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The Justice Department issued a legal opinion Wednesday justifying President Donald Trump’s decision to bypass normal procedures and name Matthew Whitaker as acting attorney general.

The opinion from the department’s Office of Legal Counsel came after the state of Maryland asked a federal judge on Tuesday to rule that Whitaker’s appointment wasn’t legitimate because he hasn’t been serving in a government position that was confirmed by the Senate.

The 20-page legal opinion disputed that argument, which has been advanced by Democrats in Congress and some legal experts.

“It is no doubt true that Presidents often choose acting principal officers from among Senate-confirmed officers,” the opinion states. “But the Constitution does not mandate that choice."

It described Whitaker’s appointment as “consistent with our prior opinion and with centuries of historical practice and precedents.”

Whitaker, who was chief of staff to Attorney General Jeff Sessions, took control of the Justice Department on Nov. 7 after Trump pushed out Sessions the day after midterm elections.

Democrats have said their broader concern is that Trump named Whitaker, who has publicly criticized Special Counsel Robert Mueller’s Russia investigation, to restrict or end the probe. It includes whether anyone close to Trump colluded in Russia’s interference in the 2016 presidential campaign and whether the president sought to obstruct justice.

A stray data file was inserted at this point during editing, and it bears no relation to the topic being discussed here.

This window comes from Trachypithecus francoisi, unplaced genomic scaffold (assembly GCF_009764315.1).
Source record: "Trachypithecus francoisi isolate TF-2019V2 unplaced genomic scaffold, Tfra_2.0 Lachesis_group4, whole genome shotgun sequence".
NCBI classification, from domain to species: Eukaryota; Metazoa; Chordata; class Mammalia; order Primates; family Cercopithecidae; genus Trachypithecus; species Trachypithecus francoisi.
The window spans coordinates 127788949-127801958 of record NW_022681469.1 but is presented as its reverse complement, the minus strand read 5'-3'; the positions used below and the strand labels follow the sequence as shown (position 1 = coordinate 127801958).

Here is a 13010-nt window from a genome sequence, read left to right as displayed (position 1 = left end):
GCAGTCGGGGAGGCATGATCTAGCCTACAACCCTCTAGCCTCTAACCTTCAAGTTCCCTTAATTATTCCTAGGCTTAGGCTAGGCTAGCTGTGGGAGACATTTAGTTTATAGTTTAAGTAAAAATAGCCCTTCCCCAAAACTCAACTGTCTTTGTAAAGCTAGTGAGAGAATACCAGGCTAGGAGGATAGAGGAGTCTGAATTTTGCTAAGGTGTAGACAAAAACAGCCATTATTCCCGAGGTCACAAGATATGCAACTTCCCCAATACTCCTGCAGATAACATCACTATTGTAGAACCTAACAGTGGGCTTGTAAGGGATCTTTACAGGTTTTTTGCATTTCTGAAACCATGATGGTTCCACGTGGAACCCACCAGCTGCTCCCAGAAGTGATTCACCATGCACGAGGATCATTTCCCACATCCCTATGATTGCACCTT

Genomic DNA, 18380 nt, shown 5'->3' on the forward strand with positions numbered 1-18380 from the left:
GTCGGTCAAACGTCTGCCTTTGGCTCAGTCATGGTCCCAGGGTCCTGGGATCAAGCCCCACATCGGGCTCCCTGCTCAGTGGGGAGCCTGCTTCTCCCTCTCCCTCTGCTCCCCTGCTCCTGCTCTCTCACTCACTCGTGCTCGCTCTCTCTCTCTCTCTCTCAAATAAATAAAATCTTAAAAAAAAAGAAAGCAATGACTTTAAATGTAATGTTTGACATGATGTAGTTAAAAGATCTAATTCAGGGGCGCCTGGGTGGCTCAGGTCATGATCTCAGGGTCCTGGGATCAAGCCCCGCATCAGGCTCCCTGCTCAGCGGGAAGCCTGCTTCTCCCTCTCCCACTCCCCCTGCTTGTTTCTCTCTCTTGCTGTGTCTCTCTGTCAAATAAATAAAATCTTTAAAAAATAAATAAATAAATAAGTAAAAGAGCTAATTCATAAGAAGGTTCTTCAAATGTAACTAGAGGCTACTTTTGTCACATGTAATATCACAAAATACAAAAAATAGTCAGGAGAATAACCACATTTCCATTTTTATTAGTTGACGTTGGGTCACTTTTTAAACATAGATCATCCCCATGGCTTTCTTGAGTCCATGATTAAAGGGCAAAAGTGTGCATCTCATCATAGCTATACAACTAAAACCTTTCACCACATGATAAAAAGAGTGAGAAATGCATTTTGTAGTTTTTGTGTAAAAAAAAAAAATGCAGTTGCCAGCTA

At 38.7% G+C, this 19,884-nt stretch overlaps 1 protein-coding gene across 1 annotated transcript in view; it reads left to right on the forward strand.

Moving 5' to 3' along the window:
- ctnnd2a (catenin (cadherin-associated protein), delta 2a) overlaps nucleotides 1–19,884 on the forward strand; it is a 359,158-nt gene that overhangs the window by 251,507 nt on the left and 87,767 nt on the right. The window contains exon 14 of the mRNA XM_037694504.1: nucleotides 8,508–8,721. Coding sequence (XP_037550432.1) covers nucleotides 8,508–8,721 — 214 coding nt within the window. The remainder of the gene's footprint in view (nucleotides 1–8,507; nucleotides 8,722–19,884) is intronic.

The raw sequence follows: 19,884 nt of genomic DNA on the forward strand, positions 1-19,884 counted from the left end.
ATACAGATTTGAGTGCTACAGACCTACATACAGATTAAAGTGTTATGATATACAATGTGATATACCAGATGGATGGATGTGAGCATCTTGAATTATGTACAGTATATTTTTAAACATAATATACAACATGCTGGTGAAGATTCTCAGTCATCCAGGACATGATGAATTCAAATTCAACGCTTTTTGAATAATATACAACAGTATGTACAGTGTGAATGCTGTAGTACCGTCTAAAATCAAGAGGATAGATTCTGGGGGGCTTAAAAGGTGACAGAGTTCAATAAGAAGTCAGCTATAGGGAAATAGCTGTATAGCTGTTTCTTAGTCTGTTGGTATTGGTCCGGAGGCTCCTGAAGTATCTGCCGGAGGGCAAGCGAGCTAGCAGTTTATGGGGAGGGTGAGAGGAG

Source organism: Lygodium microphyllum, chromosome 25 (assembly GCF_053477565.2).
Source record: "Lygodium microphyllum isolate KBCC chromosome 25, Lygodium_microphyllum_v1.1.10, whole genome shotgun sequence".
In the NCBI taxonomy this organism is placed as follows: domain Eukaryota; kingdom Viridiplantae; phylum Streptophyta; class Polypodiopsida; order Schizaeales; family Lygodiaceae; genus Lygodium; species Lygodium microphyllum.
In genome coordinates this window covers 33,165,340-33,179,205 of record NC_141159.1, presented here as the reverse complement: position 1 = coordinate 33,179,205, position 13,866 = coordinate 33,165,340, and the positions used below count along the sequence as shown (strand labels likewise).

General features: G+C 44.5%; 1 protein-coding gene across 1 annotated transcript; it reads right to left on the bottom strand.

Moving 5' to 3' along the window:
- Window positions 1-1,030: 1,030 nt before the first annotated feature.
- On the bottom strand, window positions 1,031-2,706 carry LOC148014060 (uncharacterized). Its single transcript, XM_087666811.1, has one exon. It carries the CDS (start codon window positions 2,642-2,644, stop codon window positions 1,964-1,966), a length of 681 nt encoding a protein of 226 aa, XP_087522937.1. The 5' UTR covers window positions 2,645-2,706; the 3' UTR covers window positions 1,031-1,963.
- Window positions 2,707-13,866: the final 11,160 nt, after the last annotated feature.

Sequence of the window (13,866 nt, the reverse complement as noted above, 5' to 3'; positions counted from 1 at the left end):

The department’s line of succession called for Deputy Attorney General Rod Rosenstein to serve as acting attorney general. Rosenstein appointed Mueller and has supervised and supported his investigation. Whitaker has said the investigation risks becoming a “witch hunt,” echoing Trump’s favorite term to denounced the probe.

Trump sidestepped Rosenstein by invoking a provision in the Federal Vacancies Reform Act to install Whitaker. That law lets a president name someone to a post on an acting basis if he or she served in a senior capacity within the department for at least 90 days. Whitaker came into the department in September 2017.

This is the first time since 1866 – before the department was officially created – that someone has been installed as acting attorney general who wasn’t already serving in a Senate-confirmed position, according to a Justice Department official.

Critics argue that Whitaker shouldn’t be permitted to serve as acting attorney general because he hasn’t been confirmed by the Senate during Trump’s presidency. He was confirmed in 2004 to serve as U.S. attorney for the Southern District of Iowa but left government service in 2009.

Senator Dianne Feinstein, the top Democrat on the Judiciary Committee, called Tuesday for hearings on Whitaker’s appointment.

“The circumstances surrounding Attorney General Sessions’s departure raise serious questions, including whether the appointment is lawful and the possible impact on Special Counsel Mueller’s investigation,” she said.

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